The consequences for humanity would have almost certainly been even more terrible than that which subsequently occurred. Eastern Europe, and much of Russia, would have been depopulated, with starvation, bullets and extermination camps, to create Lebensraum for the Aryan "master race."

Today, almost certainly, we would, at best, be living in a world divided up between the German Third Reich, the Empire of Japan and the United States. At worst, we would be living in a bi-polar world, split between Germany and Japan.

The terrible sacrifice made by Australians, New Zealanders, British and Greeks against the Italians and Germans in 1941 was clearly a sacrifice that was vastly preferable to the alternative.

So, whilst I agree with Professor Quiggin that the First World War was a stupid unnecessary slaughter, humanity truly had a stake in the outcome in the Second World.

The "Balmain Trotskyists", including Nick Origlass, Issy Weiner, Jim McLelland and Laurie Short, in accord with the views on held by Leon Trotsky, before his murder in August 1940, applied the template, through which they had correctly viewed the First World World War, to the Second World War.

As shown in "The Battle for Australia" (2013) by Bob Wurth, industrial action by trade union militants, as advocated by the "Balmain Trotskyists" on a number of occasions, hampered efforts to defend Australia. This included industrial action on the Darwin waterfront in January 1941 (p59, p107).

The contrary view, which applies the abovementioned Trotskyist paradigm, which I consider flawed, to the Second World War is to be found in "Australia's Pacific War" (2011) by Tom O'Lincoln.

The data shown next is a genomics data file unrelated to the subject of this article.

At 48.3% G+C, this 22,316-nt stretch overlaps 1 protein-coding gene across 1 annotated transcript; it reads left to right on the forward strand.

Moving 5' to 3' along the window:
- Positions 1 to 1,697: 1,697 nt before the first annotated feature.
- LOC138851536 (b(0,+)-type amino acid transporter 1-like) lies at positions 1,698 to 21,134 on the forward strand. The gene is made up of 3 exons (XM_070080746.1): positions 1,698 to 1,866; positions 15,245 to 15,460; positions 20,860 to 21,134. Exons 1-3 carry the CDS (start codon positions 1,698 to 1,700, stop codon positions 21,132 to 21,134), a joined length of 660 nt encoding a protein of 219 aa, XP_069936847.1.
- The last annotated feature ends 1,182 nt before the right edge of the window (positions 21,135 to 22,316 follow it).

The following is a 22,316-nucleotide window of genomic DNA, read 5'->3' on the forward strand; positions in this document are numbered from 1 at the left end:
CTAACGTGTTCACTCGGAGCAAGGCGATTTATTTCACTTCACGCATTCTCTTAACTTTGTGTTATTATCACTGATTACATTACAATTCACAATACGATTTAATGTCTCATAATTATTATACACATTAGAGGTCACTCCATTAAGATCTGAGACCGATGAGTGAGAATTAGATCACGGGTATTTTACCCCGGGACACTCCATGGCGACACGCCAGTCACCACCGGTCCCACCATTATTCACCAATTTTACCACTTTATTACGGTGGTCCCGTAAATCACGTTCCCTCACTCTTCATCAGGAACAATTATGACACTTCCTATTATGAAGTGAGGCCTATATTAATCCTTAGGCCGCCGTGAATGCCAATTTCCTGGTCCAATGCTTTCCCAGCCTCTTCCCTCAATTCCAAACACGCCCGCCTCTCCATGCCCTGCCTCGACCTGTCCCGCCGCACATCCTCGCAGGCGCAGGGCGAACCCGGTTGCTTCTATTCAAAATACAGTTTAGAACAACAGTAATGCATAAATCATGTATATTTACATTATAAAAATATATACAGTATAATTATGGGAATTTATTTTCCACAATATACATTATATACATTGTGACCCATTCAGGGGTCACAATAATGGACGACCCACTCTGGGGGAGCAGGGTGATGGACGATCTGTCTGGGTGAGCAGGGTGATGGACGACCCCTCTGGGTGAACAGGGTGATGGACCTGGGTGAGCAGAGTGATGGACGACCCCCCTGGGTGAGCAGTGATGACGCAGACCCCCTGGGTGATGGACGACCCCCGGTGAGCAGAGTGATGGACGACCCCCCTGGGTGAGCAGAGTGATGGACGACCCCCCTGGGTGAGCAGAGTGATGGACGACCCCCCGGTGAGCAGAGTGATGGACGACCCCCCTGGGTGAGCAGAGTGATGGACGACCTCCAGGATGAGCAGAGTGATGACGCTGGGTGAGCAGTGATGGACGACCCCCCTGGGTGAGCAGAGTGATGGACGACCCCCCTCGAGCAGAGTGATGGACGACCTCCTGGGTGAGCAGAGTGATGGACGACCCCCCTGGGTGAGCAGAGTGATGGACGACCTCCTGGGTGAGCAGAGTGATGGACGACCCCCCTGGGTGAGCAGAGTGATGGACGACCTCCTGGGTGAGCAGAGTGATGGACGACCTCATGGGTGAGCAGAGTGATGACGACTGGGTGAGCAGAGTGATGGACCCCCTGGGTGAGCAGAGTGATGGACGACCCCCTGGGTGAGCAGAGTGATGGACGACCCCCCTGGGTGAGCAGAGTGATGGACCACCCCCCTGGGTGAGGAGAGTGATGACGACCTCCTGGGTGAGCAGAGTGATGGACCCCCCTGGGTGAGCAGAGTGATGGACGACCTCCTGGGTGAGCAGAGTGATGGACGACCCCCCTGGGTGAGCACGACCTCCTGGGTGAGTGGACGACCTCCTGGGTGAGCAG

The following has been posted as a comment in reeponse to "A Heroic Spanish Secret Agent Assassinated Trotsky - His Amazing Story" (23/6/18) | Russia Insider

This article is bizarre, confusing and self-contradictory. From the headline, Erin Blakemore evidently believes that Ramon Mercader is a hero. Mercador's murder, in August 1940, of Leon Trotsky, the man who led the insurrection of 1917 and who founded the Red Army, was 'heroic'.

Does Erin Blakemore also think that those who murdered or imprisoned, all of the Bolshevik Central Committee of October 1917, except for Stalin and two others, were heroic?

Does Erin Blakemore also think it was heroic for Stalin to have ignored warnings from Richard Sorge, the Communist in Germany's Tokyo embassy, that Nazi Germany was preparing to attack the Soviet Union in the summer of 1941?

Does she think that those who murdered the Red Army's best officers in the 1938 purges, as Hitler was preparing to attack the Soviet Union, were heroic?

On every geopolitical conflict of 2018 that I can think of, Russia Insider is a a very useful source to counter the disinformation from the global corporate newsmedia. However, Russia Insider's articles about the Russian Revolution and the events leading up to it, including the First World War, the supposed "war to end all wars" invariably take this side of the criminal rulers of Russia, who together with the rulers of all the other European powers, caused the needless deaths of 18 million people and against those in Russia, including Lenin and Trotsky, who tried to stop that war.